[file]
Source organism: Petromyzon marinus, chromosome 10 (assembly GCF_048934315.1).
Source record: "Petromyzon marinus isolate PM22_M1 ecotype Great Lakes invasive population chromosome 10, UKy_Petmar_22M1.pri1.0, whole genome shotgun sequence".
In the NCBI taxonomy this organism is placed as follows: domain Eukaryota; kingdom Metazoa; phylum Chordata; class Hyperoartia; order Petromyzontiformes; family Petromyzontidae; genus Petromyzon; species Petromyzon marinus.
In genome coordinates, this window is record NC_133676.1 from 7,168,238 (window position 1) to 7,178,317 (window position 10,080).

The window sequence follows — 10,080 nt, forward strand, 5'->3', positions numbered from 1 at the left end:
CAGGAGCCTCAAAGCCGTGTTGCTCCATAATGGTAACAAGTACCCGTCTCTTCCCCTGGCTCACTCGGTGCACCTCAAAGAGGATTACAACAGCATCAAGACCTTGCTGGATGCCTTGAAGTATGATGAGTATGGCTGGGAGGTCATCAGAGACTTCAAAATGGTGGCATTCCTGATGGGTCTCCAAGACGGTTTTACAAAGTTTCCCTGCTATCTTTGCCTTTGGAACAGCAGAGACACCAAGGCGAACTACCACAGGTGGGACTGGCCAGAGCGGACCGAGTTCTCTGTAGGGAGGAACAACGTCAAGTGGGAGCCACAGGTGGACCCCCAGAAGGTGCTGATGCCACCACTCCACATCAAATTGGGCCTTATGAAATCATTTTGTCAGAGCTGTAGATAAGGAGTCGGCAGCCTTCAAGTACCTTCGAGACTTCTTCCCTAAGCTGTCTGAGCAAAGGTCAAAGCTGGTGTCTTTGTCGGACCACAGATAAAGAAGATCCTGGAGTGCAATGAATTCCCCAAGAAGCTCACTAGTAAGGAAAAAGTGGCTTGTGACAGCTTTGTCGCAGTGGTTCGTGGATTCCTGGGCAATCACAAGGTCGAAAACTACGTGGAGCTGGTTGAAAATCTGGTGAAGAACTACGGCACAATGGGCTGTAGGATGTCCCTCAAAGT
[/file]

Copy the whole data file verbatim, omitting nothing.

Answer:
Source organism: Petromyzon marinus, chromosome 10 (assembly GCF_048934315.1).
Source record: "Petromyzon marinus isolate PM22_M1 ecotype Great Lakes invasive population chromosome 10, UKy_Petmar_22M1.pri1.0, whole genome shotgun sequence".
In the NCBI taxonomy this organism is placed as follows: domain Eukaryota; kingdom Metazoa; phylum Chordata; class Hyperoartia; order Petromyzontiformes; family Petromyzontidae; genus Petromyzon; species Petromyzon marinus.
In genome coordinates, this window is record NC_133676.1 from 7,168,238 (window position 1) to 7,178,317 (window position 10,080).

The window sequence follows — 10,080 nt, forward strand, 5'->3', positions numbered from 1 at the left end:
CAGGAGCCTCAAAGCCGTGTTGCTCCATAATGGTAACAAGTACCCGTCTCTTCCCCTGGCTCACTCGGTGCACCTCAAAGAGGATTACAACAGCATCAAGACCTTGCTGGATGCCTTGAAGTATGATGAGTATGGCTGGGAGGTCATCAGAGACTTCAAAATGGTGGCATTCCTGATGGGTCTCCAAGACGGTTTTACAAAGTTTCCCTGCTATCTTTGCCTTTGGAACAGCAGAGACACCAAGGCGAACTACCACAGGTGGGACTGGCCAGAGCGGACCGAGTTCTCTGTAGGGAGGAACAACGTCAAGTGGGAGCCACAGGTGGACCCCCAGAAGGTGCTGATGCCACCACTCCACATCAAATTGGGCCTTATGAAATCATTTTGTCAGAGCTGTAGATAAGGAGTCGGCAGCCTTCAAGTACCTTCGAGACTTCTTCCCTAAGCTGTCTGAGCAAAGGTCAAAGCTGGTGTCTTTGTCGGACCACAGATAAAGAAGATCCTGGAGTGCAATGAATTCCCCAAGAAGCTCACTAGTAAGGAAAAAGTGGCTTGTGACAGCTTTGTCGCAGTGGTTCGTGGATTCCTGGGCAATCACAAGGTCGAAAACTACGTGGAGCTGGTTGAAAATCTGGTGAAGAACTACGGCACAATGGGCTGTAGGATGTCCCTCAAAGT